A bright afternoon sky transformed into a blinding downpour of rain in less than a minute Sunday, which sent tourists scurrying for cover. Some didn’t do the smart thing.
While many ran or walked for cover in buildings such as the Lincoln Memorial, some tourists huddled under large trees near the Reflecting Pool. This is never a good idea because lightning will often strike trees.
Suddenly, a bolt of lightning struck nearby, probably just west of the Potomac River near Rosslyn. The thunder boomed across the Mall with a loud bang. The lightning struck less than a mile away.
Tourists rush for cover during the thunderstorm Sunday afternoon, while some tour groups continued their tours under umbrellas. (Kevin Ambrose)
More lightning was well south of D.C., which produced long, low rumbles of thunder across the Mall. The periodic rumbles of thunder lasted for about 20 minutes. Those distant lightning strikes were probably three to five miles away. Fortunately, no lightning strikes occurred on the Mall.
As the storm moved east, tourists emerged from cover, many thoroughly soaked. Tour groups reassembled and continued their tours under umbrellas. Activities on the Mall resumed but were dampened by the storm.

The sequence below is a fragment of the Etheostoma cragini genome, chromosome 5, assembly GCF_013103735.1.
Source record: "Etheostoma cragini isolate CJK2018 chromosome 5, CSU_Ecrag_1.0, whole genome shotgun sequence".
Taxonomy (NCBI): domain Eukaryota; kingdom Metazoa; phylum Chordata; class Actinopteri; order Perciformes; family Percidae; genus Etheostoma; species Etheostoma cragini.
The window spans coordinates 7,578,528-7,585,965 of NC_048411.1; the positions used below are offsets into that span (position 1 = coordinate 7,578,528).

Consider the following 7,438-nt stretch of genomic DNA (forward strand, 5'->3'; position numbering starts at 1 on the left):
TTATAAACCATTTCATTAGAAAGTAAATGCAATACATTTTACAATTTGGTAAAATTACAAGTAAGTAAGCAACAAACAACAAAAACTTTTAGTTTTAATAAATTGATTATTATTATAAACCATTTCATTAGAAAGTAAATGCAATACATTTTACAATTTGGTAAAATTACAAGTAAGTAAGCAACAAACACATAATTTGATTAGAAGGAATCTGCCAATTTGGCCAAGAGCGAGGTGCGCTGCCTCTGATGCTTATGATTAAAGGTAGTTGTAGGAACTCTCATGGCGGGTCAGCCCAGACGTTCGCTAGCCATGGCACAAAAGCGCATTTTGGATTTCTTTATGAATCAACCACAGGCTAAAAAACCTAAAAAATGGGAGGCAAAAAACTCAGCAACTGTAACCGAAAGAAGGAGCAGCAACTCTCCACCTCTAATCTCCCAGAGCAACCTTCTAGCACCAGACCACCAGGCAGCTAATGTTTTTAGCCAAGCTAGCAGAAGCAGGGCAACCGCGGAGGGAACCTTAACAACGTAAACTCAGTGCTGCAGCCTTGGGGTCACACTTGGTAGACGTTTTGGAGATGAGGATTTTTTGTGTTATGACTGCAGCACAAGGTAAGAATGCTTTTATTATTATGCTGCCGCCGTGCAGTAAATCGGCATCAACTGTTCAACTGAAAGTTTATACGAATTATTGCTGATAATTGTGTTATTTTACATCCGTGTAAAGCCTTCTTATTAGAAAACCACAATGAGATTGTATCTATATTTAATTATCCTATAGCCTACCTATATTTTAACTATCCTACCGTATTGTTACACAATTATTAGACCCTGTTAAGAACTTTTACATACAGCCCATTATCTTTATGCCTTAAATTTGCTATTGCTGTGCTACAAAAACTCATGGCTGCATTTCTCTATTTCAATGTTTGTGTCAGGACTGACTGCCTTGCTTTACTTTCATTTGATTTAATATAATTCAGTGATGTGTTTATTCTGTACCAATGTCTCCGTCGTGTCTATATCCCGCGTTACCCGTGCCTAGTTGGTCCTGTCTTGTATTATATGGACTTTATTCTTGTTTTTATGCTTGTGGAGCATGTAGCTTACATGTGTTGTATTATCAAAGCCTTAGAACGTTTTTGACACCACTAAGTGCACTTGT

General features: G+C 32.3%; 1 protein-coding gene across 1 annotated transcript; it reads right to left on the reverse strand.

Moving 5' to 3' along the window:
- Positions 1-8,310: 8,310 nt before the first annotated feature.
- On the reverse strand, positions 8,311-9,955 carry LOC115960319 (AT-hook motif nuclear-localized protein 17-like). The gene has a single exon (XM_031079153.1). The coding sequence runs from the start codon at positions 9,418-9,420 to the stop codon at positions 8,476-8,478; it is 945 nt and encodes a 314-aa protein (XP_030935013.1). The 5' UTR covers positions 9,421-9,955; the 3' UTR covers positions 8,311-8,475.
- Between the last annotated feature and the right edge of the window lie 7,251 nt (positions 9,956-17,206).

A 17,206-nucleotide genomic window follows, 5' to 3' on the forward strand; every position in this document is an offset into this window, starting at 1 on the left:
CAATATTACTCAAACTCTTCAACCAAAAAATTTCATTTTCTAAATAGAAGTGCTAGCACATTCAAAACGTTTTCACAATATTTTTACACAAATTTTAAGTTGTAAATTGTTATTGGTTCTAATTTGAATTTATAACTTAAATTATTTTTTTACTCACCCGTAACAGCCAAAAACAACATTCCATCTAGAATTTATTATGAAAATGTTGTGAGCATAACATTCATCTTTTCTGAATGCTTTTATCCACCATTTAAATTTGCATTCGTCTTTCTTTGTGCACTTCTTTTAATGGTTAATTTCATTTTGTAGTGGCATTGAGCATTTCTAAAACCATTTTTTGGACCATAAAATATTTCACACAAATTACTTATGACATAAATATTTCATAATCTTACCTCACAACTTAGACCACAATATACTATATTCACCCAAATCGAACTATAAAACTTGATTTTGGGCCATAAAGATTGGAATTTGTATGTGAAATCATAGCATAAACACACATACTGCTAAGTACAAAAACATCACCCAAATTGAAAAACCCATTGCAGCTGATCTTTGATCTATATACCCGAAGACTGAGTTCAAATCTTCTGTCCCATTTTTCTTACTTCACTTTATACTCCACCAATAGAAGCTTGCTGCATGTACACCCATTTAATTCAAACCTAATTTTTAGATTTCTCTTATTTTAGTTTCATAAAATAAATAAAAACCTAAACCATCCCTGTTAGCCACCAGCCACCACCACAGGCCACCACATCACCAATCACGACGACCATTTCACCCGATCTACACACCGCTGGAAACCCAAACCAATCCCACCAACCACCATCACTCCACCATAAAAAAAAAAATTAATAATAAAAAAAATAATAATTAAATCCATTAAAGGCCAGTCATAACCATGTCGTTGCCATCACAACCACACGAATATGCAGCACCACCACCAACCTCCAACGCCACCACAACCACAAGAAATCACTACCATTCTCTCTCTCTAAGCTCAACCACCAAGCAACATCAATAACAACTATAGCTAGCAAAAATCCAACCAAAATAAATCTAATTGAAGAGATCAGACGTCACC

It’s important to note that if you’re surprised by a thunderstorm and caught outdoors in the open, it’s always best to find cover in an automobile or building as soon as possible.
Try to walk on paved surfaces and stay away from tall trees. Never huddle under trees!
“Being underneath a tree is the second leading cause of lightning casualties,” the National Weather Service says.
The scenario described above repeats itself many times each summer on the Mall with fast-moving thunderstorms. Fortunately, tourists are rarely struck by lightning in D.C., but the risk of a tragedy looms if lightning safety practices are not adhered to.
(Here are some important lightning safety tips from the National Weather Service: Outdoor lightning safety)
More storm photos …